Paula I. Hess, Petitioner-appellant, v. Christine Money, Warden, Respondent-appellee, 23 F.3d 407 (6th Cir. 1994)Annotate this Case
Before: MARTIN, NORRIS and DAUGHTREY, Circuit Judges.
Paula I. Hess, a pro se Ohio prisoner, appeals a district court judgment denying her petition for a writ of habeas corpus filed under 28 U.S.C. § 2254. Additionally, she requests the appointment of counsel and leave to proceed on appeal in forma pauperis. The case has been referred to a panel of the court pursuant to Rule 9(a), Rules of the Sixth Circuit. Upon examination, this panel unanimously agrees that oral argument is not needed. Fed. R. App. P. 34(a). We also note that this court has allowed Hess to proceed as a pauper in this appeal.
In 1991, Hess was convicted by a Sandusky County, Ohio, jury of one count of rape and three counts of the lesser included offense of sexual battery. The victim was Hess's thirteen year old daughter. Hess's co-defendant was found guilty of four counts of rape. On May 9, 1991, Hess was sentenced to consecutive terms of ten to twenty-five years of imprisonment for rape and two years of imprisonment for each count of sexual battery. Hess's convictions were affirmed on appeal.
On May 11, 1993, Hess filed the petition that forms the basis of this appeal. She asserted the following grounds for relief:
1. Petitioner was denied due process of law by the ineffective assistance of appellate counsel in her direct appeal as of right by appellate counsel's failure to raise in the petitioner's direct appeal issues which would have resulted in a reversal of the petitioner's convictions, or an order for a new trial.
2. The petitioner was denied due process of law and a fair trial by inconsistent verdicts when the petitioner was found guilty of sexual battery as an aider and abettor while the petitioner's co-defendant was found guilty of the principal offenses of rape based upon the same evidence.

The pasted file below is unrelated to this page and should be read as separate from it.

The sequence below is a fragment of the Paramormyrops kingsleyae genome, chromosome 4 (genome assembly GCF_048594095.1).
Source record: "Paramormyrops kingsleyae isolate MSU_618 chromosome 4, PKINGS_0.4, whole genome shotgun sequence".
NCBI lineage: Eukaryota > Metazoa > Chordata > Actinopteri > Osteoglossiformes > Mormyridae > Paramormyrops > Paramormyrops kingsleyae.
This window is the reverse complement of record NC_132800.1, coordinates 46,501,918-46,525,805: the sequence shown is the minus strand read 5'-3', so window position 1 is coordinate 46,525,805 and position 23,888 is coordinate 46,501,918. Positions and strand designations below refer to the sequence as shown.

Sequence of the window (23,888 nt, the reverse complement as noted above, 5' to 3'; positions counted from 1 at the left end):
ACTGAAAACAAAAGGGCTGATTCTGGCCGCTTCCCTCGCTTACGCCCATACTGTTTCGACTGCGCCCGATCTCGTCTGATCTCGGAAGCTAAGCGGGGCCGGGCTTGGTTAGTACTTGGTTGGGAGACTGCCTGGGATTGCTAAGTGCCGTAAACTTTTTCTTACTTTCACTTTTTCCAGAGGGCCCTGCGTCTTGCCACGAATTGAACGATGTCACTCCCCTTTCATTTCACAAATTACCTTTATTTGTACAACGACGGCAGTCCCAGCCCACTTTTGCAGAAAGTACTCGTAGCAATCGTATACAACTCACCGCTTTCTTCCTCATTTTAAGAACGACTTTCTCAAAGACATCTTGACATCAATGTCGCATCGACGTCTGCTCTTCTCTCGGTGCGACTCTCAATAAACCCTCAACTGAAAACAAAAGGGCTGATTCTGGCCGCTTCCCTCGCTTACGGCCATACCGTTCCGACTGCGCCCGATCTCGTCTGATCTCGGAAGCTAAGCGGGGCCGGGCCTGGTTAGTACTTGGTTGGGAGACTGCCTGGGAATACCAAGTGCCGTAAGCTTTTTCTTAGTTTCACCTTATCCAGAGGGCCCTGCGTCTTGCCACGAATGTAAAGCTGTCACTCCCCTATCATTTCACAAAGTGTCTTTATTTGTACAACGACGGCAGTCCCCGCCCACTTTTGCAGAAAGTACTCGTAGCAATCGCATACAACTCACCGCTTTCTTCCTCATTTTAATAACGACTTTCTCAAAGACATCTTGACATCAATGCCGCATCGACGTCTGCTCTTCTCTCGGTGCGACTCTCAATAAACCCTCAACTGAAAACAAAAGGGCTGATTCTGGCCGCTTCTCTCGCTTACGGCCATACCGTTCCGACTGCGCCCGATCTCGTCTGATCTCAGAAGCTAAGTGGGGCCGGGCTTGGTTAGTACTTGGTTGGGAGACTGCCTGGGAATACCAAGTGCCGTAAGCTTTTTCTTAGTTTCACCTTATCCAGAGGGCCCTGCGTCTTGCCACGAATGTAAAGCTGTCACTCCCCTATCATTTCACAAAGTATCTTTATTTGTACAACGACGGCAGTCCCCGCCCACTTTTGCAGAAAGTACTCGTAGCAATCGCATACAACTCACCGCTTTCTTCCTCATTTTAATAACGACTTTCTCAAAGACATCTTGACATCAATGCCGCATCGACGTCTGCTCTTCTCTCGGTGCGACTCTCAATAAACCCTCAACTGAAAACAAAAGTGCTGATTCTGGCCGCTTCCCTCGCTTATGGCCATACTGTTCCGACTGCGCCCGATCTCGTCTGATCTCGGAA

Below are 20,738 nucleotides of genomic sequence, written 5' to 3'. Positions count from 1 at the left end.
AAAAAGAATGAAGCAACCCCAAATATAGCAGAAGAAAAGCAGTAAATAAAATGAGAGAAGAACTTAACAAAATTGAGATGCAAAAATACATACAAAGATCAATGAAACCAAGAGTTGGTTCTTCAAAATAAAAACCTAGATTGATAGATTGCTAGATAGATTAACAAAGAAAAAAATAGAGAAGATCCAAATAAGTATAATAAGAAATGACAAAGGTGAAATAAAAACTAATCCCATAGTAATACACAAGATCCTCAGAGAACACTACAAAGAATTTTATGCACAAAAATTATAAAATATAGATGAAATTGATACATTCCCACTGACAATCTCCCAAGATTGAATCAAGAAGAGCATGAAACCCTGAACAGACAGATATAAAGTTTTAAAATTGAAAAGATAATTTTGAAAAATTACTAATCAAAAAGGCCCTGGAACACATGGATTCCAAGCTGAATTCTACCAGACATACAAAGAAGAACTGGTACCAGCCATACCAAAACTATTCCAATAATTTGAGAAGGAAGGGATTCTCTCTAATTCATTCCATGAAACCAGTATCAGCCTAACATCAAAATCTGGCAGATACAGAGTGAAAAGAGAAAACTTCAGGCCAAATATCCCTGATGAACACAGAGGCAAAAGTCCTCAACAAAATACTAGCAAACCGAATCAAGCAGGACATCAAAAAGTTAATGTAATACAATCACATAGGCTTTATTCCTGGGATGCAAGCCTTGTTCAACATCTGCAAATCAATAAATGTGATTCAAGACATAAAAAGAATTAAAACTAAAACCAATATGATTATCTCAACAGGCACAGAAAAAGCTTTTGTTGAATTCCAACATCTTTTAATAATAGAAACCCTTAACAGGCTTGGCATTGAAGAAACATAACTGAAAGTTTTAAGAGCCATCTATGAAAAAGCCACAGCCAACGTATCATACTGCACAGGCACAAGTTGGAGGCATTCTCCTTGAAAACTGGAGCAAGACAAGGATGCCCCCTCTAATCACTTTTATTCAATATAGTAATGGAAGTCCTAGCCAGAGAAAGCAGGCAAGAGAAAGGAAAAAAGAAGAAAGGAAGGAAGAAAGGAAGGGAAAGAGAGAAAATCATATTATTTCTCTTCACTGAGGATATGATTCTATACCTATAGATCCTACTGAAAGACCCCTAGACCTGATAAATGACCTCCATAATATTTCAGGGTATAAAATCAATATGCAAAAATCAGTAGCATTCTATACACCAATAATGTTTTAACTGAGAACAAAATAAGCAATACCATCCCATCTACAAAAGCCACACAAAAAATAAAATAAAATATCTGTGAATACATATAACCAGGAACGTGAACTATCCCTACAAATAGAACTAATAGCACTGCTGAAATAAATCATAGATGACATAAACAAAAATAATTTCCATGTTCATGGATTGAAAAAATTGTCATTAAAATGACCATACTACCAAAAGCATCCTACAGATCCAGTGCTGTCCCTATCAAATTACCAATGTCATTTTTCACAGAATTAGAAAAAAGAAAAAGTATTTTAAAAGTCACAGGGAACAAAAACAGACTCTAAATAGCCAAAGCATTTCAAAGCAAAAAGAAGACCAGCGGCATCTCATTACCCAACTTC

3. The petitioner was denied due process of law because the evidence upon which she is convicted is insufficient to prove every element of the offenses beyond a reasonable doubt.
4. Petitioner was denied due process of law and a fair trial by the state's failure to respond to petitioner's motion for Bill of Particulars and providing information which the state did in fact have but did not produce to the petitioner.
The district court determined that all of Hess's claims lacked merit and denied the habeas petition on November 24, 1993.
On appeal, Hess reasserts claims two, three and four above. She also states in paragraph 3 of her appellate brief that " [i]n reference to the 156 "other acts" introduced by the prosecution, the Appellant believes that the proper law which should have been utilized is the decision in State v. Herbert [8 N.E.2d 840 (Ohio App.1936) ]."
Initially, we note that Hess appears to have abandoned her ineffective assistance of appellate counsel claim on appeal; therefore, it will not be reviewed. See Boyd v. Ford Motor Co., 948 F.2d 283, 284 (6th Cir. 1991), cert. denied, 112 S. Ct. 1481 (1992); McMurphy v. City of Flushing, 802 F.2d 191, 198-99 (6th Cir. 1986).